Awareness and knowledge of cyberethics: A study of preservice teachers in Malta, Norway, and Spain
Keywords:cyberethics, inintial teacher education, teacher identity, professional digital identity, digital competence
This paper explores the awareness and knowledge of cyberethics held by pre-service teachers across three European countries. The study was conducted via an online survey and yielded 1,131 responses from pre-service teachers in Malta, Norway, and Spain. The facets of cyberethics included in this study focused on behaving responsibly online, safeguarding privacy, respecting copyright, seeking consent of friends before posting images or videos on social media platforms, and considering their professional identity as future teachers when posting online. The findings indicate that pre-service teachers reported relatively similar levels of competence in applying copyright and respecting privacy rules with pre-service teachers in Malta and Norway reporting higher degrees of knowledge and awareness than their counterparts in Spain. Malta had the most participants who reported that they always considered the potential impact that posting media online may have on their professional teaching career, followed by Norway. Spain had the largest number of pre-service teachers who stated that they rarely or never thought about this impact on their teaching career. This indicates a lack of awareness of behaving in an exemplary manner online in a more public and professional capacity. Our findings highlight the need for pre-service teachers’ knowledge of cyberethics to be prioritised during Initial Teacher Education (ITE), especially at such a time when their professional identity is being shaped. A clear tension was noted between the perceived knowledge or competence and the declared practices of some pre-service teachers concerning the cyberethics items featured in the study. In light of our findings, we recommend that all ITE programmes include digital competence and cyberethics components in their curricula. This would enable pre-service teachers to develop an emerging professional and digital identity to face the challenges of becoming teachers in the 21st century.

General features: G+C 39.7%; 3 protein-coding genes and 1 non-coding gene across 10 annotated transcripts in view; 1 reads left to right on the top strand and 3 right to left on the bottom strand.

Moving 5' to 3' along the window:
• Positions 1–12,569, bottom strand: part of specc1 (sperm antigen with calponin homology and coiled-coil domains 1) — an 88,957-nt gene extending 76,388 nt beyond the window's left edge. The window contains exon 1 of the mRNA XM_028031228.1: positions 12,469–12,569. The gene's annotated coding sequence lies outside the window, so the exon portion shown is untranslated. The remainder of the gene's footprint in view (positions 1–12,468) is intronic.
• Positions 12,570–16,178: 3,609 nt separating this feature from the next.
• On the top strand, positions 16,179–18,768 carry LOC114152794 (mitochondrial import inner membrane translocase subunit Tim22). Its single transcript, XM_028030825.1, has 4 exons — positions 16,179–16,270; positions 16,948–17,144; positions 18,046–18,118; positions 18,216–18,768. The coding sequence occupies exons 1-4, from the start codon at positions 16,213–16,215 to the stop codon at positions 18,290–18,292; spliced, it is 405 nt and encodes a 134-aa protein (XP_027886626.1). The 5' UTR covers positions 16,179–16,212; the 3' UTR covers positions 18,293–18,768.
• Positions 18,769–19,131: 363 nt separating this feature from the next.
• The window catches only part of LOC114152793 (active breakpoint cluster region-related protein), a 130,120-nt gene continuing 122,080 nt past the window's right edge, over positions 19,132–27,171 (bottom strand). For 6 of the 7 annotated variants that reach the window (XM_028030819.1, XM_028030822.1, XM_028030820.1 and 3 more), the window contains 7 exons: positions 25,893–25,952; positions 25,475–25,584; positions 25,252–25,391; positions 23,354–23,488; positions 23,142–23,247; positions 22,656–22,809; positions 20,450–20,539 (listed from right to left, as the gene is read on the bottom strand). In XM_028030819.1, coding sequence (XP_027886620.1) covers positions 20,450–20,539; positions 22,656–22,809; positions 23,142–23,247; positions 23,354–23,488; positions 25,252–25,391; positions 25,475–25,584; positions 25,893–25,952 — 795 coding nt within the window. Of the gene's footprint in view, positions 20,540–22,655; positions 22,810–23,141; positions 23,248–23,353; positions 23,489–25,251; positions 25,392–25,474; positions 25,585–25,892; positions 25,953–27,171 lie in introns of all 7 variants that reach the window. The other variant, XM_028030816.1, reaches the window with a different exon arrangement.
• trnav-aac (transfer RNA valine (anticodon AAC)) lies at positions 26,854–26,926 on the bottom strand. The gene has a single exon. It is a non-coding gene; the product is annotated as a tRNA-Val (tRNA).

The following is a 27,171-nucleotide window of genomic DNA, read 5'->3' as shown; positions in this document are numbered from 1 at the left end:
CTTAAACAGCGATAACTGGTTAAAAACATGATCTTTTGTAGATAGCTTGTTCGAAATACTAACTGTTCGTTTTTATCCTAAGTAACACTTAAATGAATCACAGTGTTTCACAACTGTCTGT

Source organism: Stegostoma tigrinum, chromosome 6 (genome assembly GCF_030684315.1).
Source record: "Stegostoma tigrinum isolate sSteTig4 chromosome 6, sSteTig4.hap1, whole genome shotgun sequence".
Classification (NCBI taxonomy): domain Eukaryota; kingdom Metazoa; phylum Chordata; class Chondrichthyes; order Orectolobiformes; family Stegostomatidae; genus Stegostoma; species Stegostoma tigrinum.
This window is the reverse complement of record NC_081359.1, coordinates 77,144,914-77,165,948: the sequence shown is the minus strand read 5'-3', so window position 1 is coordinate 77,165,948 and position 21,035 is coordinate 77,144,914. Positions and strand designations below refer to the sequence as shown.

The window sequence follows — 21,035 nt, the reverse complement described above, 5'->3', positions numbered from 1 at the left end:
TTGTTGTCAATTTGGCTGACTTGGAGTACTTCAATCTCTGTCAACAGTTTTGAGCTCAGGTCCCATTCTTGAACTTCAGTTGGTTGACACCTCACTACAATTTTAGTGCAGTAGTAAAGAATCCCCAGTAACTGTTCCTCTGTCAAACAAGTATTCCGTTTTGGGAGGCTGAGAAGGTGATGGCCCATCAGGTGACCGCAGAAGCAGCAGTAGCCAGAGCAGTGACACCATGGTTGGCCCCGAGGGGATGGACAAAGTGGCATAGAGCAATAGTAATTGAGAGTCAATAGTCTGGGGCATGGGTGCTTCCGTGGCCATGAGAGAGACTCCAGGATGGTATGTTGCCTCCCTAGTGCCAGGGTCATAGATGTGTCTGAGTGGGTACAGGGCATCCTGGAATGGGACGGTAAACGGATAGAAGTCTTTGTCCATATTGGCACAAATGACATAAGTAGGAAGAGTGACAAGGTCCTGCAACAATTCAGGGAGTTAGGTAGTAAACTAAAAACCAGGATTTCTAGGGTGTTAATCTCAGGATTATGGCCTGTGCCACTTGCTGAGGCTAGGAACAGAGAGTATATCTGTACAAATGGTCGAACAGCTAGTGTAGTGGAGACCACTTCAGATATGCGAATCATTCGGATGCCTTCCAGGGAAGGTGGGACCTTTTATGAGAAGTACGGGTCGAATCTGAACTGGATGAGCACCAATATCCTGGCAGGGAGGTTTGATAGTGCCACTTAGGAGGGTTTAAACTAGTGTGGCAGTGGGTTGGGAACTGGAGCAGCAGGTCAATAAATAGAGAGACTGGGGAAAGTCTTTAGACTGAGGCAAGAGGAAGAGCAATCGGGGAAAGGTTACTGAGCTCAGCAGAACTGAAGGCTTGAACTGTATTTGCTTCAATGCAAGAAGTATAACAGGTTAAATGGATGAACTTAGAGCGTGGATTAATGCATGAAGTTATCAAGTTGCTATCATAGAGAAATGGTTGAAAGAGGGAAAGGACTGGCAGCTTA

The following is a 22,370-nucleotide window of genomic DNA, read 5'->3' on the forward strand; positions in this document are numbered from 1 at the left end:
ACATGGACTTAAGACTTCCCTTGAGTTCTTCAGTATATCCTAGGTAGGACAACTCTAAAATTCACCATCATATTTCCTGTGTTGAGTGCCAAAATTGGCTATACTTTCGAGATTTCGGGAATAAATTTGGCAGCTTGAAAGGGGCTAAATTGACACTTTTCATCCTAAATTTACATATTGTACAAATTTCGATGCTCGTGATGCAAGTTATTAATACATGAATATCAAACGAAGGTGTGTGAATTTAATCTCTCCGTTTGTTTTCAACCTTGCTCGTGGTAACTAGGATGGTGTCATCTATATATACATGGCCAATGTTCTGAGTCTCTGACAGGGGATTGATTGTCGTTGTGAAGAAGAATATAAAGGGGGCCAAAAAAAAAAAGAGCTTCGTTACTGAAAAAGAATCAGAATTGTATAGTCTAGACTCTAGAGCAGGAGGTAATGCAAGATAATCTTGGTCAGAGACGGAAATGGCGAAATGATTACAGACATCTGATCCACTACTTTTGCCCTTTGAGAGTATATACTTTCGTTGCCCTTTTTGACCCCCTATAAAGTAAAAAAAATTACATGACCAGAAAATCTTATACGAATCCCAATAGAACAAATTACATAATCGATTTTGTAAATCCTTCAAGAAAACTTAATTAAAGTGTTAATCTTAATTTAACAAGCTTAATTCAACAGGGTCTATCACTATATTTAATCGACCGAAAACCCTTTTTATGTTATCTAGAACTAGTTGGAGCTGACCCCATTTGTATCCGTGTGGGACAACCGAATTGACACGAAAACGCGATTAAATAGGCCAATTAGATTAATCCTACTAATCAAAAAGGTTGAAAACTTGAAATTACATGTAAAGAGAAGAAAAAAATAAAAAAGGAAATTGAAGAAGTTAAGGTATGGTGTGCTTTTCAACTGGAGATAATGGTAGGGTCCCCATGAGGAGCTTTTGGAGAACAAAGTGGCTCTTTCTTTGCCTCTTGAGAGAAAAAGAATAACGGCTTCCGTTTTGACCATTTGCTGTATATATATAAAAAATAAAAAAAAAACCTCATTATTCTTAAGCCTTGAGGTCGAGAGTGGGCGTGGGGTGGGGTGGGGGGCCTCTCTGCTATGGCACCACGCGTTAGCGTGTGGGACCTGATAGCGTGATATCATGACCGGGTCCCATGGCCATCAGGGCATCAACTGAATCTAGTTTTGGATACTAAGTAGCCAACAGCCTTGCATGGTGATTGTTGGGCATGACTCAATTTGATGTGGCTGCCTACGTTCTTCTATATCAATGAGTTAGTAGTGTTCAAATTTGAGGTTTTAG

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Copyright (c) 2021 Josephine Milton, Tonje Hilde Giæver, Louise Mifsud, Héctor Hernández Gassó
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